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Click Add in in the Keychain Access dialog to complete the installation:

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Now you have your certificate for your development profiles, you need to create a certificate for your production or distribution profiles. Click the Add Another button. Under Production select the App Store and Ad Hoc button, and click Continue at the bottom as before:

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Go through the same process as before to submit the same certificate signing request as you did for the development certificate.

When it is ready, click Download, and double click the distribution certificate file to install it in the keychain:

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Note: The distribution certificate is called ios_distribution.cer, whereas the development certificate you downloaded before is called ios_development.cer.

Note: You may have seen some text at the bottom of the screens before you clicked “Continue” talking about Intermediate Certificates. When you launch Xcode, or if you have already launched Xcode, it will install these automatically for you. Should you ever need to install them for some reason in the future just can click the + as if creating a new certificate and scroll down to the link to download the file:

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This will download a file called AppleWWDRCA.cer. Double-click this file to install it. It will open Keychain Access again in case you closed it.

Now look in Keychain Access and you will see your two installed certificates as follows:

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Note: If you do not see the message This certificate is valid with a green check-mark, then you have either not launched Xcode yet, or you need to install the Intermediate Certificates, as noted above. The easiest step is to launch Xcode and let it update the intermediate certificate for you.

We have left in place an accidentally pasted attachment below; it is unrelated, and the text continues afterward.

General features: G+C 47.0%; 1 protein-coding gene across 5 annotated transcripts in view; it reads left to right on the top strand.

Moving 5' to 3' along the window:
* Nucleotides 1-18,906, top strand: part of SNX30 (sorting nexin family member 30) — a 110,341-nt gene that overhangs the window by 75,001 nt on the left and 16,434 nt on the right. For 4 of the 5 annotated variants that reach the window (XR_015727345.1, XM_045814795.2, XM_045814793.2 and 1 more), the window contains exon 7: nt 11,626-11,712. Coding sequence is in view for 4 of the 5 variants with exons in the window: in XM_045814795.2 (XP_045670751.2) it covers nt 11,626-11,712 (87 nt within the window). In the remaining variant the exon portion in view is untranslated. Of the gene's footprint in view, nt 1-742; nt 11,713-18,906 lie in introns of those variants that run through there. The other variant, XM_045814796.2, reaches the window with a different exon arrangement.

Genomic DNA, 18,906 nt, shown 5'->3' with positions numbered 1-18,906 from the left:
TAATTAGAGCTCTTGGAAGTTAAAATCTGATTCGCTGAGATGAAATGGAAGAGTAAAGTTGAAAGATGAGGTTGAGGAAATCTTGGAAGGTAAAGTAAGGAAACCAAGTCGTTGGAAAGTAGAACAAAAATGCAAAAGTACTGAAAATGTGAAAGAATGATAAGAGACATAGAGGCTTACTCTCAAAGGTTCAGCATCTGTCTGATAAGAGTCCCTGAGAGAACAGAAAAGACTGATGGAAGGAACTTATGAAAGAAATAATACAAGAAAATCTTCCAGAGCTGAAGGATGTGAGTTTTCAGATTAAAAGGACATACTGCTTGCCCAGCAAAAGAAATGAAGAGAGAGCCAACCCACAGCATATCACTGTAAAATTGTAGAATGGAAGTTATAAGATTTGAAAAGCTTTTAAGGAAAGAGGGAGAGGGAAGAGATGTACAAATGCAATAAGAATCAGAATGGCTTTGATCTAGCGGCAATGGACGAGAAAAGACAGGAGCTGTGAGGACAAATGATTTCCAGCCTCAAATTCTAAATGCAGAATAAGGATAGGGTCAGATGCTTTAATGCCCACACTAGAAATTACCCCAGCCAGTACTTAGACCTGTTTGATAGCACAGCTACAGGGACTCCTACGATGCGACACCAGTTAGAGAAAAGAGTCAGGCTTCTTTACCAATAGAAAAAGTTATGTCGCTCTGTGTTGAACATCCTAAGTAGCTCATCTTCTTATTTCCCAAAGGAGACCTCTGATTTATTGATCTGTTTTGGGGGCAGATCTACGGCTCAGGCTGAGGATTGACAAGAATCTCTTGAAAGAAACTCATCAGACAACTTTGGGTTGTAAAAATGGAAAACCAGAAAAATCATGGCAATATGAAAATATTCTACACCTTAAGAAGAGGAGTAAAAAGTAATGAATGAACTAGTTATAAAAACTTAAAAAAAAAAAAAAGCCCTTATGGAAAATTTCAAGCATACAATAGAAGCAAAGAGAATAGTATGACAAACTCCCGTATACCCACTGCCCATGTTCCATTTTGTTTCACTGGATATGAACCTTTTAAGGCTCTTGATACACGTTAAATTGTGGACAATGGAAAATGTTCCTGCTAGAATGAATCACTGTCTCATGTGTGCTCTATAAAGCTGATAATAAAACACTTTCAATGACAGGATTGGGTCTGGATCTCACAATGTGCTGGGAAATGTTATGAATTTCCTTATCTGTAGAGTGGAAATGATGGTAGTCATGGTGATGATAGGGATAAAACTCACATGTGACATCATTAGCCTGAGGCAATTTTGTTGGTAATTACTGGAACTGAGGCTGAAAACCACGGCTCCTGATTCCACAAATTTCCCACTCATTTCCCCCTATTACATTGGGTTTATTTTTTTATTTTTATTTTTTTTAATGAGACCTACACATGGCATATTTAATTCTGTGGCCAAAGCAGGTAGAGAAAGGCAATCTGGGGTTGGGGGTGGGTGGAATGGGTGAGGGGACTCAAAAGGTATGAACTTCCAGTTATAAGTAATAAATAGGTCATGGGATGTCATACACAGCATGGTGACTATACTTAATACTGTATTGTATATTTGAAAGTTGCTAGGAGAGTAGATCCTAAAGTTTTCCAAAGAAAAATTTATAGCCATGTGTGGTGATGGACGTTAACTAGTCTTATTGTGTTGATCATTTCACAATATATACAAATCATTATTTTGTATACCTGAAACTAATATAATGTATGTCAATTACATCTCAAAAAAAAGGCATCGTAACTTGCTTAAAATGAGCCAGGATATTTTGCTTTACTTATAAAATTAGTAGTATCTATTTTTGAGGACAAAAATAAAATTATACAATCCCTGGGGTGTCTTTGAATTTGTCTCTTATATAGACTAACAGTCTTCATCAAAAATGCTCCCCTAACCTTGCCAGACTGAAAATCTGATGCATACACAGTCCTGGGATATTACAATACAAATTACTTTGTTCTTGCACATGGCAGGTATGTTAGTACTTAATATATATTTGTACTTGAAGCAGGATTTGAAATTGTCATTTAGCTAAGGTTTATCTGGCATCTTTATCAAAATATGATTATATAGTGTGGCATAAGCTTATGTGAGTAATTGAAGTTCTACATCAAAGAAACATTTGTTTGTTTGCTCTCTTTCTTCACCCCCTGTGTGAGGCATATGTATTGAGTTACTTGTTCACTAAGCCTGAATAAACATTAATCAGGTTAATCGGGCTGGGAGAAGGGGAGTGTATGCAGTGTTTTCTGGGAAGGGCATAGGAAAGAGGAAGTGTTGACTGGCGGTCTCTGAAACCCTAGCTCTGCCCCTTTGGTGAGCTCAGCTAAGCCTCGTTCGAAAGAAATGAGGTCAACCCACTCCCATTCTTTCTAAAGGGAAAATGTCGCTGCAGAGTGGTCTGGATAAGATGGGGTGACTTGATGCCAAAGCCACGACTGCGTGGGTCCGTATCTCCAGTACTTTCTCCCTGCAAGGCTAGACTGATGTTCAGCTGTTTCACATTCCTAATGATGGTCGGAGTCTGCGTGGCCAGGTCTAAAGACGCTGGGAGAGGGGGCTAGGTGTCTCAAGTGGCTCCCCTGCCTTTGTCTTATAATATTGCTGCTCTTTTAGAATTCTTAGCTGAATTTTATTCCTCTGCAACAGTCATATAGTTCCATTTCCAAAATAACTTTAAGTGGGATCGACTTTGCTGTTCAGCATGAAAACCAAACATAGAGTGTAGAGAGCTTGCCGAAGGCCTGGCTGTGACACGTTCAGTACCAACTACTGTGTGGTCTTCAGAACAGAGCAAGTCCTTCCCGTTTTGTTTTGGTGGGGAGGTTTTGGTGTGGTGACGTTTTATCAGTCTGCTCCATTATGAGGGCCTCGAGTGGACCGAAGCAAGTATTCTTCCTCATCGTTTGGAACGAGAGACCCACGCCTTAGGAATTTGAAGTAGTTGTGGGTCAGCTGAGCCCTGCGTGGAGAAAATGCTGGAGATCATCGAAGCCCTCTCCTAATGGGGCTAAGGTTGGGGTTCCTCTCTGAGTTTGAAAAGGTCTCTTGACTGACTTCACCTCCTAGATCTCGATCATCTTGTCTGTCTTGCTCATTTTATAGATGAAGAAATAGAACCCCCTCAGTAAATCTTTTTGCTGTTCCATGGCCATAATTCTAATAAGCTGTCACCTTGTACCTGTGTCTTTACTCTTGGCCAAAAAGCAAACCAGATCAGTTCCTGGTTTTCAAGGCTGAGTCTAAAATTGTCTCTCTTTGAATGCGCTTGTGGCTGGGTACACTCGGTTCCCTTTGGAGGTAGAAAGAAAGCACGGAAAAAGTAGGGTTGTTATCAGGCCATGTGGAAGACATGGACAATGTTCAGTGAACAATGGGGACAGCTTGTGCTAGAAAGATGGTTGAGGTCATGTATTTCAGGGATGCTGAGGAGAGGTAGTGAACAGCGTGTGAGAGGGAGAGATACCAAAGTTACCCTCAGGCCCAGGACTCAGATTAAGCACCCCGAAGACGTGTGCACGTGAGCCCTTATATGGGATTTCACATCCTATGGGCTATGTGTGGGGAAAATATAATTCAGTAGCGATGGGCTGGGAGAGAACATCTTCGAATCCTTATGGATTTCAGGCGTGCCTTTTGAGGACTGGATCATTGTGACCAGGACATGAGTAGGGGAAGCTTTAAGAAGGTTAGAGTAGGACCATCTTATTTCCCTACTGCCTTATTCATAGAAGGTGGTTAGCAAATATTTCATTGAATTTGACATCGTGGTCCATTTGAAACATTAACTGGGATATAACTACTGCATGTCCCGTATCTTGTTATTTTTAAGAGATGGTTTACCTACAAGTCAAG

Now you can close Keychain Access.

Registering Devices

Let’s continue. The next step is to register your devices. On the left-side menu, click Devices\All and then on the right, +:

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You need to get the UDID of the device(s) you want to use to run your apps. There are many ways to get a device’s UDID: there are free apps available that will do it for you, or you can use Xcode’s organizer. Here, you’ll get a UDID using iTunes.

Open iTunes and plug the device into your computer. Select the device from the menu bar under the player controls. iTunes will display your device name, capacity, version, serial number and phone number. Click on the serial number and it will change to your device’s UDID:

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Now just right click on the number and select Copy to copy the UDID to your clipboard.

Go back to your browser, enter a device name (which can be anything you want) and paste the UDIDinto the appropriate field. When you’re done, click Continue

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You will now be prompted to confirm the registration. Click Register:

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Your device is now registered, and will appear in your list of devices:

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You can always go back later to register more devices, such a those belonging to friends and beta-testers.

Note: Apple allows you to register up to 100 devices per year to your account. If you register a device and later remove it, it still counts towards your total for the year.

Creating App IDs

Now that your device is registered, you need to create an App ID. Every app you build will need its own App ID. On the side menu, click Identifiers\App IDs:

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You’ll see a brief explanation of the App ID concept. In a nutshell, an App ID is a combination of a 10-character “seed” prefix generated by Apple, and a suffix created by you, defined as a Bundle ID search string. Together they create a unique identifier for your app.

Here are some important things to know about App IDs:

  • You can elect to have all of your apps share the same seed prefix, if you want to share keychain information between them. Say you have a suite of apps that all make use of the same website via a login. If the apps share the same seed prefix, and one app saves the user’s login information to the iOS keychain, any other app in the suite can get this login information from the keychain.
  • You can create two different types of App ID: an Explicit App ID, or a Wildcard App ID. Explicit App IDs must be used when you wish to incorporate services such as in-app purchases or iCloud. Wildcard App IDs should be used when you want to use the same App ID for multiple apps.